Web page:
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Old 11th August 2012, 07:57 AM   #511
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Quote:
Originally Posted by Terry Given View Post
liching1952, that is just trolling. you are at least trilingual, and from what you've posted so far your english is more than sufficient for the task at hand - Ni Shuo Huai Hua. besides, with your MSc you should be able to follow the schematics and plots. that you have not and will not do so suggests you are either lazy or stupid. I'm assuming lazy.

As MagicBox points out, the thread is about transient response.

Why low ripple? stupid question. have you ever heard of PSRR? what about Early Voltage? cascoding?
It becomes more and more interesting, the whole scheme what you called a Cap multiplier is to minimize ripple now you mention transient. Explain, what which transient. No I dun know what PSRR or early voltage is, as said me Inglish is poor, so explain. And what has cascoding to do? I think that you want to make confusing because you recoq the stupidity but want to cover up. So explain instead calling for nonsence.
Yes its not nice to get critical critism from a low level trilingual new comer isnt it.
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Old 11th August 2012, 08:01 AM   #512
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Originally Posted by liching1952 View Post
It becomes more and more interesting, the whole scheme what you called a Cap multiplier is to minimize ripple now you mention transient. Explain, what which transient. No I dun know what PSRR or early voltage is, as said me Inglish is poor, so explain. And what has cascoding to do? I think that you want to make confusing because you recoq the stupidity but want to cover up. So explain instead calling for nonsence.
Yes its not nice to get critical critism from a low level trilingual new comer isnt it.

The big point with the cap multi is that you do NOT use a zener and keep the Vds/ce drop as low as possible since the goal is not to build a crude lineair regulator but to increase the virtual capacitance the output devices see.
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Old 11th August 2012, 08:17 AM   #513
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Originally Posted by MagicBox View Post
The big point with the cap multi is that you do NOT use a zener and keep the Vds/ce drop as low as possible since the goal is not to build a crude lineair regulator but to increase the virtual capacitance the output devices see.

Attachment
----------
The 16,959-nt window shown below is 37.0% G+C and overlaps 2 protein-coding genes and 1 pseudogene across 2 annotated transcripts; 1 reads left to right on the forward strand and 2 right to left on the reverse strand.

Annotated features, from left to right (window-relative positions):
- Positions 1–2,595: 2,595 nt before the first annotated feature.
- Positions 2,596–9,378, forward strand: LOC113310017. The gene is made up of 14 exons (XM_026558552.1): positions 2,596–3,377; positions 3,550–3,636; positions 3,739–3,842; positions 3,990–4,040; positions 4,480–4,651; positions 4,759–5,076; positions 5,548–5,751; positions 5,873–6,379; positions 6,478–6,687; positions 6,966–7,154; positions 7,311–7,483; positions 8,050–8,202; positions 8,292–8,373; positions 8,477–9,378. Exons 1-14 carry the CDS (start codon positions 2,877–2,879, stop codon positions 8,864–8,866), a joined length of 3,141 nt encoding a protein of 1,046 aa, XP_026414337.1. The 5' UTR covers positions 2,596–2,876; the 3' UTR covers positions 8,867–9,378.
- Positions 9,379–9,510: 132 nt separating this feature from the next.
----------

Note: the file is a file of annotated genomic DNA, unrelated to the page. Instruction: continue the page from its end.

Thats right you minimize the lost but thats not my question, why this effort to minimize ripple. A well designd amp doesnt need ripple free supply.
And, what you all dont see, the thir so called cap multiplr introduce a lot of other effects that lowered the overal performance of the amp thats why I called it nonsence but to be unpolite, its stupid.
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Old 11th August 2012, 08:58 AM   #514
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To produce audio correctly and unaltered, a good amp has to work at and operate at frequencies up to 10 times the audio band. That's where transient response comes into play, most notable the "T=0" current as I call it. The initial current that needs to be drawn as a result of a change in the system. Propagation delay, parasitic inductance all limit the T=0 current resulting in a voltage sag that otherwise should not sag but deliver the associated, demanded current.

People here are not fighting ripple, PSRR does that like you say. We're past that. We're not analyzing ripple. We're analyzing T=0 current supply any moment the output demands it. And this does not apply to the 'slow' audio signal, but to the HF loop frequency of the circuit.

At regulatory frequences, the AC output impedance of a MOSFET / Transistor is rather low; any HF signal on the output transistors 'walks' right through the output device, severely destructing PSRR. Luckily the amp must be stable and as such will not have HF AC regulatory swing (if it does, it can't stable out) for audio signals. But to keep that audio signal in perfect shape, you no longer have to view an amp as an LF amp but as an MF/HF amp operating in the 100KHz - 1MHz area.

Edit: Basically the amp has to be fast enough to compensate for its inherent slowdowns in the circuit.
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Last edited by MagicBox; 11th August 2012 at 09:05 AM.
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Old 11th August 2012, 09:08 AM   #515
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Originally Posted by MagicBox View Post
The big point with the cap multi is that you do NOT use a zener and keep the Vds/ce drop as low as possible since the goal is not to build a crude lineair regulator but to increase the virtual capacitance the output devices see.
No the amp dun see a bigger cap. There is less ripple but by no mean seeing a large cap. If you use a zener the ripple is zero. Do the amp sees an Infinity cap? Of course not. An infinit cap should supply the amp with current for invinit time which is certainly not the case. What the amps sees is only the small cap at the output. It even doesnt sees the rectifier cap since this blocked by the transistor.
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Old 11th August 2012, 09:13 AM   #516
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Liching1952,

What does a cap multiplier have to do with this discussion anyway? You were the one that brought it up so why don't you answer your own question.

Terry,